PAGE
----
In cricket, it is not uncommon for players to go through periods where they are not performing as well as they would like, or where they are facing injuries or other obstacles. To deal with these challenges, I turned to a variety of strategies such as seeking advice from coaches and mentors, reviewing footage of my own performances, and working with specialists such as sports psychologists or fitness trainers to identify and address any issues. I also took a break from the game to rest and recharge, or focus on fitness and conditioning. Travel was a big motivator and a stress buster.
As a player, you learn from your mistakes and use them as a learning experience for future matches, which will help you be more confident and determined to be back on the field. I always try to maintain a positive attitude and mindset, and not get disheartened by setbacks. It’s always important to remember where and why you started.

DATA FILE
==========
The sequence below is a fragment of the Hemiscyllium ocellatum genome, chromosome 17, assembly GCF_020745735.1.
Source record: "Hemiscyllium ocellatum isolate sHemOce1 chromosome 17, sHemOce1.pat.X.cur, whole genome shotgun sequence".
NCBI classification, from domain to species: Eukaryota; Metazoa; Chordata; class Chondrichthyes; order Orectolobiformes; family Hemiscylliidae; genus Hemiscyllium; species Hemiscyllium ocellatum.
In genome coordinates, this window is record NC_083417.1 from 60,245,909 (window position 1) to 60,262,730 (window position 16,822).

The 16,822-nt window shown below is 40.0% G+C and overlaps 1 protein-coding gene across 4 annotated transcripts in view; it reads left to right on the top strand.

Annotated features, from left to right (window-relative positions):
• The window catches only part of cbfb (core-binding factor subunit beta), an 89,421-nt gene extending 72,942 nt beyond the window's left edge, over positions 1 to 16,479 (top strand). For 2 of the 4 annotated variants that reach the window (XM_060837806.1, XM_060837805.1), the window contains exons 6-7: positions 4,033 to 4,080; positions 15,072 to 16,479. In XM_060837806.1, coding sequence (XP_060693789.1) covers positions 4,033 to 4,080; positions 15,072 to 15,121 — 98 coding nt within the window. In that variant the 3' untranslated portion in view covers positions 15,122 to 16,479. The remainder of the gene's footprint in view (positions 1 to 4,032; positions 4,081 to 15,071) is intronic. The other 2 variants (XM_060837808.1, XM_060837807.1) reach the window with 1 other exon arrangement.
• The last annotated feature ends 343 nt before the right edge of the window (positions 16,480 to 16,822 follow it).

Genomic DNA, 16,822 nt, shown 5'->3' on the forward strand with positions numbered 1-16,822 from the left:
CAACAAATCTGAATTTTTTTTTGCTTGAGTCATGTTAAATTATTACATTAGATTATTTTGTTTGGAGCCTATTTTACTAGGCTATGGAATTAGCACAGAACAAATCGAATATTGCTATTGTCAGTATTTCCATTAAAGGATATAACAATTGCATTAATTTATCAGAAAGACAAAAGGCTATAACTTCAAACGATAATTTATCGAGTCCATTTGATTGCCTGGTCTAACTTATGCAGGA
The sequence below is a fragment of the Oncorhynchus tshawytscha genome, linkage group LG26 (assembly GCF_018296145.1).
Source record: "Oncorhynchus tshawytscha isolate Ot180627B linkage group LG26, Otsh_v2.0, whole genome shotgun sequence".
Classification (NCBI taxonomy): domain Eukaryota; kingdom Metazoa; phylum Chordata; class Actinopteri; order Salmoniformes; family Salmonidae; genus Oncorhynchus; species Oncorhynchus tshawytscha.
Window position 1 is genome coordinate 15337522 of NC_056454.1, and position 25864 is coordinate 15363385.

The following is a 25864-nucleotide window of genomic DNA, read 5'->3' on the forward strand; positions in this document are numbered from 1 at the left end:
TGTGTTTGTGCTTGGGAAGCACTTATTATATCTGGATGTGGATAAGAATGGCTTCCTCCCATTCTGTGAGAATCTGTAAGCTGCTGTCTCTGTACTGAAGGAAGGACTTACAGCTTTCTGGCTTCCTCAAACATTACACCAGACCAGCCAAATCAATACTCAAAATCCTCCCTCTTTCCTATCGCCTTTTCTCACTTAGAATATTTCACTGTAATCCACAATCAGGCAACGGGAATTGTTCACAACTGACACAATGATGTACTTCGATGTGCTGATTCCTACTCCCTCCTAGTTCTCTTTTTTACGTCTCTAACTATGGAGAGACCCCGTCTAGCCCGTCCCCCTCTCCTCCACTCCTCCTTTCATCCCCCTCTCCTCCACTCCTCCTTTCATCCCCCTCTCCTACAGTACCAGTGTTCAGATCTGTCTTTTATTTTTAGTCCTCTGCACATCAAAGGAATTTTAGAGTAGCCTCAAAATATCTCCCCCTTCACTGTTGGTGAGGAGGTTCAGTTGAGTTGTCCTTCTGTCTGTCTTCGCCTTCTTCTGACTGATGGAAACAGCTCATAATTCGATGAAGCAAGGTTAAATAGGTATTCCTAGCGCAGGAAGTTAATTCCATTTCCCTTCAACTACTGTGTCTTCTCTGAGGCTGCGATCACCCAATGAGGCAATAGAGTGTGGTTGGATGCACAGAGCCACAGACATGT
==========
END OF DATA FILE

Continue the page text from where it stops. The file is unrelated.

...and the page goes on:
What are some of the goals that you wish to achieve soon, and also some of your long-term dreams?
Short-term goals include things like improving my technique against a specific type of bowler and working on my fitness to improve endurance. Long-term goals include things like earning a regular place in the national team, winning a major ICC tournament, and becoming one of the top players. I’m looking forward to finding my way back into the Indian team and staying there for a long time. As the IPL is upon us, I want us to go the distance. We have been knocking on the doors for a long time and it will be nice to win it for the fans in Delhi.